Any description of the clock must begin and end with that ridiculous projected working life, that insane, heroic, incomprehensible span of time during which it is expected to serenely tick.
Ten thousand years.
The span of time from the invention of agriculture to the present. Twice as long as the Great Pyramid of Giza has stood. Four hundred human generations.
Hillis's plan for the final clock has it built inside a series of rooms carved into white limestone cliffs, 10,000 feet up the Snake Range's west side. A full day's walk from anything resembling a road will be required to reach what looks like a natural opening in the rock. Continuing inside, the cavern will become more and more obviously human made. Closest to vast natural time cycles, the clock's slowest parts, such as the zodiacal precession wheel that turns once every 260 centuries, will come into view first. Such parts will appear stock-still, and it will require a heroic mental exertion to imagine their movement. Each succeeding room will reveal a faster moving and more intricate part of the mechanism and/or display, until, at the end, the visitor comprehends, or is nudged a bit closer to comprehending, the whole vast, complex, slow/fast, cosmic/human, inexorable, mysterious, terrible, joyous sweep of time and feels kinship with all who live, or will live, in its embrace.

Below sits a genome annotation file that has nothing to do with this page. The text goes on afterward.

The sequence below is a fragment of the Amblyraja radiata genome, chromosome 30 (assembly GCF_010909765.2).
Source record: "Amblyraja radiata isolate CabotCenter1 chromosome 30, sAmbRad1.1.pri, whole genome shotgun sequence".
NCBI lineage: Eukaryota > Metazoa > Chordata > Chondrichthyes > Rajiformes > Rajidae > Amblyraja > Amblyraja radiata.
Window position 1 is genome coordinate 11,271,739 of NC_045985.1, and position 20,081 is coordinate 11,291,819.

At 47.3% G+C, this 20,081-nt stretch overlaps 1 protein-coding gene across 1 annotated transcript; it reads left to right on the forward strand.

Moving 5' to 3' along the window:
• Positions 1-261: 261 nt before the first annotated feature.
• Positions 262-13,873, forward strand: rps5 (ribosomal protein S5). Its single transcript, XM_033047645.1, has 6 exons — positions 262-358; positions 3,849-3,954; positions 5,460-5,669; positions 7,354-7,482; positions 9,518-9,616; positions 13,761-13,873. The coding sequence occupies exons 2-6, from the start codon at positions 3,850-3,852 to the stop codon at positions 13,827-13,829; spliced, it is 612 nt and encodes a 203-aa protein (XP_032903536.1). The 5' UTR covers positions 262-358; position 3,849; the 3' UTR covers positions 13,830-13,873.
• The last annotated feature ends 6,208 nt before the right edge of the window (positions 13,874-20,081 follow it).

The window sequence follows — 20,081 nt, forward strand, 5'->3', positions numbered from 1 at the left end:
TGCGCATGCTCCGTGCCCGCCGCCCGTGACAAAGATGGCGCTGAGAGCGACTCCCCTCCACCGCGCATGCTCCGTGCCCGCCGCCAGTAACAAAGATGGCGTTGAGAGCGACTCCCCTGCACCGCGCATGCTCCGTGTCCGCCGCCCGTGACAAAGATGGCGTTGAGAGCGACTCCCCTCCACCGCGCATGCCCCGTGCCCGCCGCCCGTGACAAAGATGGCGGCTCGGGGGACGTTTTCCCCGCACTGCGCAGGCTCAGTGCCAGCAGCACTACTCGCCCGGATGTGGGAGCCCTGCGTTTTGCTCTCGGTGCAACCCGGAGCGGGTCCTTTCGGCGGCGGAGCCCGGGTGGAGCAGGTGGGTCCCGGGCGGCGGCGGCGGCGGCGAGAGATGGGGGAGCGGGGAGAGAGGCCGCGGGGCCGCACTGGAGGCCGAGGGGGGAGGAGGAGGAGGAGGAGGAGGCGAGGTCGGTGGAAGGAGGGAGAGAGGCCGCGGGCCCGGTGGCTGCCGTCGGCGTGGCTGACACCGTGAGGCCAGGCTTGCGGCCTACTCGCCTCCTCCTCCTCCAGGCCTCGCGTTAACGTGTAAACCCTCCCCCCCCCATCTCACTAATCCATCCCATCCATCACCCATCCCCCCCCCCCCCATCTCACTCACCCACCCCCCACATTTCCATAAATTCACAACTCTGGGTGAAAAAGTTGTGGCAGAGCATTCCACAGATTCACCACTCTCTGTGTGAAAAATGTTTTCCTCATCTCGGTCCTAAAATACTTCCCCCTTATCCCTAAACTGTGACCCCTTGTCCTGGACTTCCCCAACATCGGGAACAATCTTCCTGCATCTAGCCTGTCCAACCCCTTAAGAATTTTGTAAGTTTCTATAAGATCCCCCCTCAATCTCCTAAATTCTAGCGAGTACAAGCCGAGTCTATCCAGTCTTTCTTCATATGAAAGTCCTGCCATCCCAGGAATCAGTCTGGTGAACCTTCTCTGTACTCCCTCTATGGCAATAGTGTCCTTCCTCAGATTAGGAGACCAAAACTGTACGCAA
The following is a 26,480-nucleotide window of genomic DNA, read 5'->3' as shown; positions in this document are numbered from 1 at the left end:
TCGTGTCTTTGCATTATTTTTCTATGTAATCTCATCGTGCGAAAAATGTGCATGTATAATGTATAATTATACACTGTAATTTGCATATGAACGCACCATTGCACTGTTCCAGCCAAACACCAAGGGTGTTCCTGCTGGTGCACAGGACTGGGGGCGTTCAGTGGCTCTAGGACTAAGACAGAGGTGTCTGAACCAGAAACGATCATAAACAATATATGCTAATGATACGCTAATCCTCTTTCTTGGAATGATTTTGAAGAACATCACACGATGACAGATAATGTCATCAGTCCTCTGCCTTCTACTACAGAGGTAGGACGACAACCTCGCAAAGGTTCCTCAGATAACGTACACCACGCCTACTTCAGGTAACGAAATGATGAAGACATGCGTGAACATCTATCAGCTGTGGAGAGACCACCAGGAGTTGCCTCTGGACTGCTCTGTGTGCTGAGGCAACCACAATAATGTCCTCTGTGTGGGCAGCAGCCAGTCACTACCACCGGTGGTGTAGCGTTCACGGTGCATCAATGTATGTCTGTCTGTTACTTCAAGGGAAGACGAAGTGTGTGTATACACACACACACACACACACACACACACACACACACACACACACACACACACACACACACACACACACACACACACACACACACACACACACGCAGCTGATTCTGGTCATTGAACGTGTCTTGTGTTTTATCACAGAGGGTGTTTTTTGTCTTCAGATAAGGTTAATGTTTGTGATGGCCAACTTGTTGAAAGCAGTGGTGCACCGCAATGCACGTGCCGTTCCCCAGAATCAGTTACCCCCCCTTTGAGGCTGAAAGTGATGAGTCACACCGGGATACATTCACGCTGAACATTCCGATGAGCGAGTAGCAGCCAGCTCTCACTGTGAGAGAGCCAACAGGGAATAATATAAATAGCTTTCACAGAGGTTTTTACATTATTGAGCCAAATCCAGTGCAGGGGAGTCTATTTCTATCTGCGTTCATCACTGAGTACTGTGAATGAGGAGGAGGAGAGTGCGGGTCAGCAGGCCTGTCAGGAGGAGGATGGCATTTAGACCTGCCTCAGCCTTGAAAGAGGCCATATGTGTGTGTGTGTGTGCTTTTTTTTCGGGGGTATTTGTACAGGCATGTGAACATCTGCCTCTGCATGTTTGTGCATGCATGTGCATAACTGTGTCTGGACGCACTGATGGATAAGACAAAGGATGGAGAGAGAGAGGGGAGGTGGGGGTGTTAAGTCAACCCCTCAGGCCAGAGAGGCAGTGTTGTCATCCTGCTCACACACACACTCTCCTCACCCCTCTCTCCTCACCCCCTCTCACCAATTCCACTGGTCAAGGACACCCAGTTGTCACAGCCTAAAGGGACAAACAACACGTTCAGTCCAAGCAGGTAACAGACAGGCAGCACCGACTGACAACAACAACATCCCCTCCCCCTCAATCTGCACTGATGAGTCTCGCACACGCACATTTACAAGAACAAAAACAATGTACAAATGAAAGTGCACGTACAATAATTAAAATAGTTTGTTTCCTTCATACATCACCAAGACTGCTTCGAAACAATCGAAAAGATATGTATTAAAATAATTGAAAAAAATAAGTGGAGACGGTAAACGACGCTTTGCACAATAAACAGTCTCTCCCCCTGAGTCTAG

Or so Hillis hopes.
The cover story of this month's Discover is about one of my favorite gizmos ever, the Clock of the Long Now. It goes into some technical details that I hadn't heard before.
Current Music: Hanzel und Gretyl -- Robot Logik ♬